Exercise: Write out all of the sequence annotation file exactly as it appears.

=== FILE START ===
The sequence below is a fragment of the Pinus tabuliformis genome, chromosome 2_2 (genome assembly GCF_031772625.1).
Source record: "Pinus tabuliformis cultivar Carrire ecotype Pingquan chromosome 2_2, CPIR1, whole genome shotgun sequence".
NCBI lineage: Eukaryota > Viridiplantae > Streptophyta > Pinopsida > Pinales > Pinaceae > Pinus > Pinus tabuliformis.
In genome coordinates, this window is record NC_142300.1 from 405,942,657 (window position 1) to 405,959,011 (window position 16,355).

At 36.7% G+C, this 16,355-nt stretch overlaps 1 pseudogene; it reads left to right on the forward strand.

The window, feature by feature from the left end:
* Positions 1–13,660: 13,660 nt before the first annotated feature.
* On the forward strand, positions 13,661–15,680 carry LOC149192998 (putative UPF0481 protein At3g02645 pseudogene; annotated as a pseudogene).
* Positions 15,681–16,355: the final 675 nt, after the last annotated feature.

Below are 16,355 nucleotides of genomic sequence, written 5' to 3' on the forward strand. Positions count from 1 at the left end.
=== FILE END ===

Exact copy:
The sequence below is a fragment of the Pinus tabuliformis genome, chromosome 2_2 (genome assembly GCF_031772625.1).
Source record: "Pinus tabuliformis cultivar Carrire ecotype Pingquan chromosome 2_2, CPIR1, whole genome shotgun sequence".
NCBI lineage: Eukaryota > Viridiplantae > Streptophyta > Pinopsida > Pinales > Pinaceae > Pinus > Pinus tabuliformis.
In genome coordinates, this window is record NC_142300.1 from 405,942,657 (window position 1) to 405,959,011 (window position 16,355).

At 36.7% G+C, this 16,355-nt stretch overlaps 1 pseudogene; it reads left to right on the forward strand.

The window, feature by feature from the left end:
* Positions 1–13,660: 13,660 nt before the first annotated feature.
* On the forward strand, positions 13,661–15,680 carry LOC149192998 (putative UPF0481 protein At3g02645 pseudogene; annotated as a pseudogene).
* Positions 15,681–16,355: the final 675 nt, after the last annotated feature.

Below are 16,355 nucleotides of genomic sequence, written 5' to 3' on the forward strand. Positions count from 1 at the left end.